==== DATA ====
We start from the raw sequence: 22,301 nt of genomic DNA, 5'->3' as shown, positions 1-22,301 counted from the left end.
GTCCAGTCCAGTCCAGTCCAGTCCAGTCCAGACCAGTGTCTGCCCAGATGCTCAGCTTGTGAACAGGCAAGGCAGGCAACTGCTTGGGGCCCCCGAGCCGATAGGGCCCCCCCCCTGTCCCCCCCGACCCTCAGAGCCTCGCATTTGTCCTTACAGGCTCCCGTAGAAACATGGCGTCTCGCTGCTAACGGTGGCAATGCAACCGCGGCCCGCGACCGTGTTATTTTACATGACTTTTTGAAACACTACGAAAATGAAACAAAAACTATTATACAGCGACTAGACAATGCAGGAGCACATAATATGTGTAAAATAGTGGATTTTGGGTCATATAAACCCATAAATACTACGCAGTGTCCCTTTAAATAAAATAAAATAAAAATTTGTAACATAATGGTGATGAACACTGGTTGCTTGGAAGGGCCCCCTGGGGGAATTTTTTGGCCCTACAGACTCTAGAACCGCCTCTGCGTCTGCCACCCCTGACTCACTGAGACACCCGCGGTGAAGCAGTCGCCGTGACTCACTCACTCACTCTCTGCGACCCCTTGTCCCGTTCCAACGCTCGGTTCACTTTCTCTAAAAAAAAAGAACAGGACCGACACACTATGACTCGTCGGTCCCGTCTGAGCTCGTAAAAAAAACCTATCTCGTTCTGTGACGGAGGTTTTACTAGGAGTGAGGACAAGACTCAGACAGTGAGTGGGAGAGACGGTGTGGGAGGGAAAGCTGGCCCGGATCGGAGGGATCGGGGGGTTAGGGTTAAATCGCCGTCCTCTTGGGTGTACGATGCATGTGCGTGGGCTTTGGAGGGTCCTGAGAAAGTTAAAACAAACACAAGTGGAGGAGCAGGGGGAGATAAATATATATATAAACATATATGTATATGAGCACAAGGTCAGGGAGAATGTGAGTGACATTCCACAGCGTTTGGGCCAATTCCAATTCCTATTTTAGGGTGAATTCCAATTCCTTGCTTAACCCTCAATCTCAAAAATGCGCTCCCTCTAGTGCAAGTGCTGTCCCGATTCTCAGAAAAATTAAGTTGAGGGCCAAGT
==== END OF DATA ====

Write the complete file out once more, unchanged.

We start from the raw sequence: 22,301 nt of genomic DNA, 5'->3' as shown, positions 1-22,301 counted from the left end.
GTCCAGTCCAGTCCAGTCCAGTCCAGTCCAGACCAGTGTCTGCCCAGATGCTCAGCTTGTGAACAGGCAAGGCAGGCAACTGCTTGGGGCCCCCGAGCCGATAGGGCCCCCCCCCTGTCCCCCCCGACCCTCAGAGCCTCGCATTTGTCCTTACAGGCTCCCGTAGAAACATGGCGTCTCGCTGCTAACGGTGGCAATGCAACCGCGGCCCGCGACCGTGTTATTTTACATGACTTTTTGAAACACTACGAAAATGAAACAAAAACTATTATACAGCGACTAGACAATGCAGGAGCACATAATATGTGTAAAATAGTGGATTTTGGGTCATATAAACCCATAAATACTACGCAGTGTCCCTTTAAATAAAATAAAATAAAAATTTGTAACATAATGGTGATGAACACTGGTTGCTTGGAAGGGCCCCCTGGGGGAATTTTTTGGCCCTACAGACTCTAGAACCGCCTCTGCGTCTGCCACCCCTGACTCACTGAGACACCCGCGGTGAAGCAGTCGCCGTGACTCACTCACTCACTCTCTGCGACCCCTTGTCCCGTTCCAACGCTCGGTTCACTTTCTCTAAAAAAAAAGAACAGGACCGACACACTATGACTCGTCGGTCCCGTCTGAGCTCGTAAAAAAAACCTATCTCGTTCTGTGACGGAGGTTTTACTAGGAGTGAGGACAAGACTCAGACAGTGAGTGGGAGAGACGGTGTGGGAGGGAAAGCTGGCCCGGATCGGAGGGATCGGGGGGTTAGGGTTAAATCGCCGTCCTCTTGGGTGTACGATGCATGTGCGTGGGCTTTGGAGGGTCCTGAGAAAGTTAAAACAAACACAAGTGGAGGAGCAGGGGGAGATAAATATATATATAAACATATATGTATATGAGCACAAGGTCAGGGAGAATGTGAGTGACATTCCACAGCGTTTGGGCCAATTCCAATTCCTATTTTAGGGTGAATTCCAATTCCTTGCTTAACCCTCAATCTCAAAAATGCGCTCCCTCTAGTGCAAGTGCTGTCCCGATTCTCAGAAAAATTAAGTTGAGGGCCAAGT